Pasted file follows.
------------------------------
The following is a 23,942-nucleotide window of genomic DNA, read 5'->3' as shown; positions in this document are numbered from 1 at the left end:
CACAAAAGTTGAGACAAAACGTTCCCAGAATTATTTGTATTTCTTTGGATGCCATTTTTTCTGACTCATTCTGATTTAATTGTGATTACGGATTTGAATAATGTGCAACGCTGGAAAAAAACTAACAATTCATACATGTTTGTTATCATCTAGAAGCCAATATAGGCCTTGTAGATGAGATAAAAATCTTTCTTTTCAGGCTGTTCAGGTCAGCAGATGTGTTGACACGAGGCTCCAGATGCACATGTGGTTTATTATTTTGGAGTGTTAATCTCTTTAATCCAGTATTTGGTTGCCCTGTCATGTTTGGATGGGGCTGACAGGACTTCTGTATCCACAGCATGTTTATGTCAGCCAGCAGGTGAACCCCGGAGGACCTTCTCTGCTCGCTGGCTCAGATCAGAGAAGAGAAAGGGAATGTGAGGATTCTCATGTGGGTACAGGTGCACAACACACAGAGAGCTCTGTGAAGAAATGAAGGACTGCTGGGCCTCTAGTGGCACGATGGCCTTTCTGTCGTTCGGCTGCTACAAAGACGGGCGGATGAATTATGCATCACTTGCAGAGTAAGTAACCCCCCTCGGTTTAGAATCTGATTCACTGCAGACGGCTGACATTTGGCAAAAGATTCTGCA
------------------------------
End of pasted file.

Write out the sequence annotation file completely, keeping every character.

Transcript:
The following is a 23,942-nucleotide window of genomic DNA, read 5'->3' as shown; positions in this document are numbered from 1 at the left end:
CACAAAAGTTGAGACAAAACGTTCCCAGAATTATTTGTATTTCTTTGGATGCCATTTTTTCTGACTCATTCTGATTTAATTGTGATTACGGATTTGAATAATGTGCAACGCTGGAAAAAAACTAACAATTCATACATGTTTGTTATCATCTAGAAGCCAATATAGGCCTTGTAGATGAGATAAAAATCTTTCTTTTCAGGCTGTTCAGGTCAGCAGATGTGTTGACACGAGGCTCCAGATGCACATGTGGTTTATTATTTTGGAGTGTTAATCTCTTTAATCCAGTATTTGGTTGCCCTGTCATGTTTGGATGGGGCTGACAGGACTTCTGTATCCACAGCATGTTTATGTCAGCCAGCAGGTGAACCCCGGAGGACCTTCTCTGCTCGCTGGCTCAGATCAGAGAAGAGAAAGGGAATGTGAGGATTCTCATGTGGGTACAGGTGCACAACACACAGAGAGCTCTGTGAAGAAATGAAGGACTGCTGGGCCTCTAGTGGCACGATGGCCTTTCTGTCGTTCGGCTGCTACAAAGACGGGCGGATGAATTATGCATCACTTGCAGAGTAAGTAACCCCCCTCGGTTTAGAATCTGATTCACTGCAGACGGCTGACATTTGGCAAAAGATTCTGCA